Maisie Dobbs by Jacqueline Winspear
It’s really easy to catch up on CBR reviews when there aren’t that many to write in the first place. My life has been so full of teaching and applying for jobs and catching up on publication deadlines that reading has sort of fallen off. Le sigh. Here’s hoping that Spring Break will give me a chance to dive into some more pages!
Back when I was doing my MA, I was still buying books without having read them. My MA mentor and I were looking up something when I was in her office once, and somehow, we found out about the Maisie Dobbs series by Jacqueline Winspear. I ordered the first book and then never bothered to read it until this week. This is my life, and it feels so good to finally read the books I’ve been lugging around all these years! Thankfully, Maisie will not be leaving my house anytime soon.
Maisie Dobbs is a mystery novel set in 1929, with an extended flashback to 1914-18. Maisie Dobbs is our heroine, an educated private detective embarking on her own practice once her mentor, Maurice Blanche, retires. Maisie’s first case is a man accusing his wife of infidelity, but when Maisie tracks her to a graveyard full of soldiers who died in the years after World War I, Maisie discovers that she’s on the cusp of a much greater and more serious problem. And it’s a problem that will force her to sift through her own haunted past and pain.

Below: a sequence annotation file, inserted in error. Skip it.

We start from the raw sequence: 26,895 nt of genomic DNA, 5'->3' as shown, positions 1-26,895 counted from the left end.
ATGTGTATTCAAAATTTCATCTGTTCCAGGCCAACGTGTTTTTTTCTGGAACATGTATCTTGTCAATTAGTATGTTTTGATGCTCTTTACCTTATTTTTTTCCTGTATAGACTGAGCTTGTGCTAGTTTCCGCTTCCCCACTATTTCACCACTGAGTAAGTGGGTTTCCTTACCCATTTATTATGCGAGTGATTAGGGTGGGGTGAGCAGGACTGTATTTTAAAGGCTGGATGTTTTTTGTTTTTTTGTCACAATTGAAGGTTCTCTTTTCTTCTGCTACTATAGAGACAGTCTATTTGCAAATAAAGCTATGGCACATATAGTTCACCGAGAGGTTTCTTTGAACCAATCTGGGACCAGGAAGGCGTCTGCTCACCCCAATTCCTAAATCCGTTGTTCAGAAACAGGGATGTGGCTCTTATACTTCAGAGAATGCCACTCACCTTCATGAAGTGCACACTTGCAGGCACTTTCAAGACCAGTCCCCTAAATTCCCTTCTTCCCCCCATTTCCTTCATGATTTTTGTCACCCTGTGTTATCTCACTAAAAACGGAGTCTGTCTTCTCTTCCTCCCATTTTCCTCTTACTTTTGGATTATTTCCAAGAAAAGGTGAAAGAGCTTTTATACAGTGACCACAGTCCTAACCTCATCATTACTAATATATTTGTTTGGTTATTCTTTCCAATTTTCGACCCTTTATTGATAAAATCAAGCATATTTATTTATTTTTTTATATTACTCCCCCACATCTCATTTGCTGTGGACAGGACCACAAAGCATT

I tend to run hot-and-cold on mystery, though I adore Alexander McCall Smith’s No. 1 Ladies’ Detective Agency series and I enjoyed Alan Bradley’s first Flavia de Luce novel. This novel is a nice blend of those and Pat Barker’s much heavier Regeneration trilogy. I’ll be interested to see if the next novels are somber in tone, or if they become more lighthearted. Either way, once I’ve tackled the stack I own, it’ll be nice to have a series to work through!